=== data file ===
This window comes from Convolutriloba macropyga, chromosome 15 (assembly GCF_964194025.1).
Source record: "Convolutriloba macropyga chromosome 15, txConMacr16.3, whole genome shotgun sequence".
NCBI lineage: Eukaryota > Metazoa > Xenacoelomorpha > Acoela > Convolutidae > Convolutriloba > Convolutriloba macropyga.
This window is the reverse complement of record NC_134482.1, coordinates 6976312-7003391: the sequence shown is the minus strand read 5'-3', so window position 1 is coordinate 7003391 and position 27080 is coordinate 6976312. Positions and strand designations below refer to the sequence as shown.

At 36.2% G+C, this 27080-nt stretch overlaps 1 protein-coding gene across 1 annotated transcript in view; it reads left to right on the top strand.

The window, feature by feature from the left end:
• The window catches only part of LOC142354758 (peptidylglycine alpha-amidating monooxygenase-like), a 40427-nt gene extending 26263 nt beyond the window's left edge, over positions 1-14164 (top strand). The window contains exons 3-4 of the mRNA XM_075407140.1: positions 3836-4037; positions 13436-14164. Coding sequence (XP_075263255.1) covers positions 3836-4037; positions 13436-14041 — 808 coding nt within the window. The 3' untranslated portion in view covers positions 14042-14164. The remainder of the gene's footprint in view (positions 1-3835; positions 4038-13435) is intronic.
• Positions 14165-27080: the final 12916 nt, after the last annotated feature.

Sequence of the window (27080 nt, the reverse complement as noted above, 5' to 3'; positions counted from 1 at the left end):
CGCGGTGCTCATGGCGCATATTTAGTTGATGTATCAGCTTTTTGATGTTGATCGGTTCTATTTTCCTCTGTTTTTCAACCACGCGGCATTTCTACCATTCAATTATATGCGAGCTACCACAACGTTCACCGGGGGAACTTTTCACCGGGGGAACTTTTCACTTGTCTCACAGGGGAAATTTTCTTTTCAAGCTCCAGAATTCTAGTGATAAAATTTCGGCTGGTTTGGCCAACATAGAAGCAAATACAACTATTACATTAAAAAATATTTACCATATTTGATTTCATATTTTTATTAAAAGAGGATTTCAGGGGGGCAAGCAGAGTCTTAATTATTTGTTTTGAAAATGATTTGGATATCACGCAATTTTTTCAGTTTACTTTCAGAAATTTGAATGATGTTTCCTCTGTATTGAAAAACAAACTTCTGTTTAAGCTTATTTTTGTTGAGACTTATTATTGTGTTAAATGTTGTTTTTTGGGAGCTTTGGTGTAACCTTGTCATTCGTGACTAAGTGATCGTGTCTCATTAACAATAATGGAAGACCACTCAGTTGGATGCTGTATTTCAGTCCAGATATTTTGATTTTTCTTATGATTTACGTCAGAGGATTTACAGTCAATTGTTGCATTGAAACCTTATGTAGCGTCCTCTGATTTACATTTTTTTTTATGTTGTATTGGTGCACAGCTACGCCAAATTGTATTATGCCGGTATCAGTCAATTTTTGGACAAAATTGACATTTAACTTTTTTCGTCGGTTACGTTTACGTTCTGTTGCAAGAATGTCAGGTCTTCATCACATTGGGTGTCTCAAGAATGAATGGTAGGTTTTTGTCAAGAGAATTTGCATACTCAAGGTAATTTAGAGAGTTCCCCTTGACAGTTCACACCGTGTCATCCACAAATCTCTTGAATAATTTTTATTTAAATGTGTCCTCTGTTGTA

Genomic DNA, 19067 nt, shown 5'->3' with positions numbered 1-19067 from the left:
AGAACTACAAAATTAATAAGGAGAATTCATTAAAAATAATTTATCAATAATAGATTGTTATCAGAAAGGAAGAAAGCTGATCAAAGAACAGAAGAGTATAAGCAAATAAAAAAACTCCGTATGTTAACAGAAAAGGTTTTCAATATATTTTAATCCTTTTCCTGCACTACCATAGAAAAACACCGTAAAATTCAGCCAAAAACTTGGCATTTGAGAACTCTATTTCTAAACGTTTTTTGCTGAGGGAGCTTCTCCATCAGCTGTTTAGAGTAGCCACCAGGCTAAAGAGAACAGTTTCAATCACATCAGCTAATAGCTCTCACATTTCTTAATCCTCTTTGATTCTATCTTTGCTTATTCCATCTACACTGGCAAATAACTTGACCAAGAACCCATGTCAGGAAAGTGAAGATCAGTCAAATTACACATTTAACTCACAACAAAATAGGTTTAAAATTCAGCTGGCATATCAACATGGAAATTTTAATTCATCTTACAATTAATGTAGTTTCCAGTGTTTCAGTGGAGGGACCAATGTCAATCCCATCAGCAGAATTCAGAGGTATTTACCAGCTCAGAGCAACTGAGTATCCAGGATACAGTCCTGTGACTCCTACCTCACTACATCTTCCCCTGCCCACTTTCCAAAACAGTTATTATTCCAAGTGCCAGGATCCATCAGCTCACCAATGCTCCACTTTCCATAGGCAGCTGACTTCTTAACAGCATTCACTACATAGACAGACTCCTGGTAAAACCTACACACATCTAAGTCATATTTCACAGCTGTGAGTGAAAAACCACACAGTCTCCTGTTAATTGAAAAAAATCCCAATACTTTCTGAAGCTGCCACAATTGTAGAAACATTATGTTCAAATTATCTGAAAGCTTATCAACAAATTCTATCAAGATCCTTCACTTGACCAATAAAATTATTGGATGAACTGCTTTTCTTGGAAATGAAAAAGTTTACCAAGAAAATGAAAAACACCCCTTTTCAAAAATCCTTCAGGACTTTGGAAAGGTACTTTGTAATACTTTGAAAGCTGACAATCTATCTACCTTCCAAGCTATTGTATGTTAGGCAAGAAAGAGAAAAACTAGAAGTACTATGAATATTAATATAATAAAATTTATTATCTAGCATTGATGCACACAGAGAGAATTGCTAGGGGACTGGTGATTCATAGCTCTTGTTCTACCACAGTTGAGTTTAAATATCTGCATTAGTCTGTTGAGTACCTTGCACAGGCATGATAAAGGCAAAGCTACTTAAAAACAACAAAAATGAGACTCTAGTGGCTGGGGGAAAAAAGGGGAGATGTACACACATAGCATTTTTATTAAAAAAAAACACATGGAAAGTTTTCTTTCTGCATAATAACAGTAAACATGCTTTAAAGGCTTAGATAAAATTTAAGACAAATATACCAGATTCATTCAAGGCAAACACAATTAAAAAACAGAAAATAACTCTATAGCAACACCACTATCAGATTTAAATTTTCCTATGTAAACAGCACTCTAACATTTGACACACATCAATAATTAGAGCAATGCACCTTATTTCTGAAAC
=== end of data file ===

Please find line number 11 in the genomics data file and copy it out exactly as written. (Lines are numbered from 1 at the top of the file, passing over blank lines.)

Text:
Genomic DNA, 19067 nt, shown 5'->3' with positions numbered 1-19067 from the left: